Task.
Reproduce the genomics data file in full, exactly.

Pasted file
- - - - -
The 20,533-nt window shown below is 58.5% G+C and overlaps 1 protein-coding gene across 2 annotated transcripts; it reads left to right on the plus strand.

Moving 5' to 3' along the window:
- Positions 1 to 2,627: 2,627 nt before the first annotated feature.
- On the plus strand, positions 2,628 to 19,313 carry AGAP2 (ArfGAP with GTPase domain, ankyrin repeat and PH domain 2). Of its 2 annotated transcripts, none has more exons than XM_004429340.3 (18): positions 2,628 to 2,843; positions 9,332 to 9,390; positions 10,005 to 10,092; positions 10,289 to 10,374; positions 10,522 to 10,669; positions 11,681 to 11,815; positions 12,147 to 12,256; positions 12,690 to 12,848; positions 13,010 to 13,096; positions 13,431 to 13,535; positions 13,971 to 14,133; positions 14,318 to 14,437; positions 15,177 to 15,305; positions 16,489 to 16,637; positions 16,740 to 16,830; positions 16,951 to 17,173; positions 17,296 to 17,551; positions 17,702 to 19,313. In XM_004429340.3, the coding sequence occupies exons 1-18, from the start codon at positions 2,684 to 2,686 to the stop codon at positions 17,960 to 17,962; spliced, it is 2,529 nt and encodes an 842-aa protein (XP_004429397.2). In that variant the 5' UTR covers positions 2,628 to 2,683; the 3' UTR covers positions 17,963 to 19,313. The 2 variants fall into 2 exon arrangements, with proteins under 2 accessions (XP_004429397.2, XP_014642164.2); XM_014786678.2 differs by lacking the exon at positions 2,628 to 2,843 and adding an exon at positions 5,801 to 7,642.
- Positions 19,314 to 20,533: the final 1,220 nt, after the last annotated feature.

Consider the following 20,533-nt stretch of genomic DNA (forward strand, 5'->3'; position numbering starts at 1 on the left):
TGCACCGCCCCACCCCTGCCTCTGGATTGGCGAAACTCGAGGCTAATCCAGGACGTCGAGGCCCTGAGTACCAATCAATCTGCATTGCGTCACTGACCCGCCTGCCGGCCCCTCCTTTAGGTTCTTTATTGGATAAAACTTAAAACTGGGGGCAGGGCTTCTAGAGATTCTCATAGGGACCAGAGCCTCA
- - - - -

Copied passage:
The 20,533-nt window shown below is 58.5% G+C and overlaps 1 protein-coding gene across 2 annotated transcripts; it reads left to right on the plus strand.

Moving 5' to 3' along the window:
- Positions 1 to 2,627: 2,627 nt before the first annotated feature.
- On the plus strand, positions 2,628 to 19,313 carry AGAP2 (ArfGAP with GTPase domain, ankyrin repeat and PH domain 2). Of its 2 annotated transcripts, none has more exons than XM_004429340.3 (18): positions 2,628 to 2,843; positions 9,332 to 9,390; positions 10,005 to 10,092; positions 10,289 to 10,374; positions 10,522 to 10,669; positions 11,681 to 11,815; positions 12,147 to 12,256; positions 12,690 to 12,848; positions 13,010 to 13,096; positions 13,431 to 13,535; positions 13,971 to 14,133; positions 14,318 to 14,437; positions 15,177 to 15,305; positions 16,489 to 16,637; positions 16,740 to 16,830; positions 16,951 to 17,173; positions 17,296 to 17,551; positions 17,702 to 19,313. In XM_004429340.3, the coding sequence occupies exons 1-18, from the start codon at positions 2,684 to 2,686 to the stop codon at positions 17,960 to 17,962; spliced, it is 2,529 nt and encodes an 842-aa protein (XP_004429397.2). In that variant the 5' UTR covers positions 2,628 to 2,683; the 3' UTR covers positions 17,963 to 19,313. The 2 variants fall into 2 exon arrangements, with proteins under 2 accessions (XP_004429397.2, XP_014642164.2); XM_014786678.2 differs by lacking the exon at positions 2,628 to 2,843 and adding an exon at positions 5,801 to 7,642.
- Positions 19,314 to 20,533: the final 1,220 nt, after the last annotated feature.

Consider the following 20,533-nt stretch of genomic DNA (forward strand, 5'->3'; position numbering starts at 1 on the left):
TGCACCGCCCCACCCCTGCCTCTGGATTGGCGAAACTCGAGGCTAATCCAGGACGTCGAGGCCCTGAGTACCAATCAATCTGCATTGCGTCACTGACCCGCCTGCCGGCCCCTCCTTTAGGTTCTTTATTGGATAAAACTTAAAACTGGGGGCAGGGCTTCTAGAGATTCTCATAGGGACCAGAGCCTCA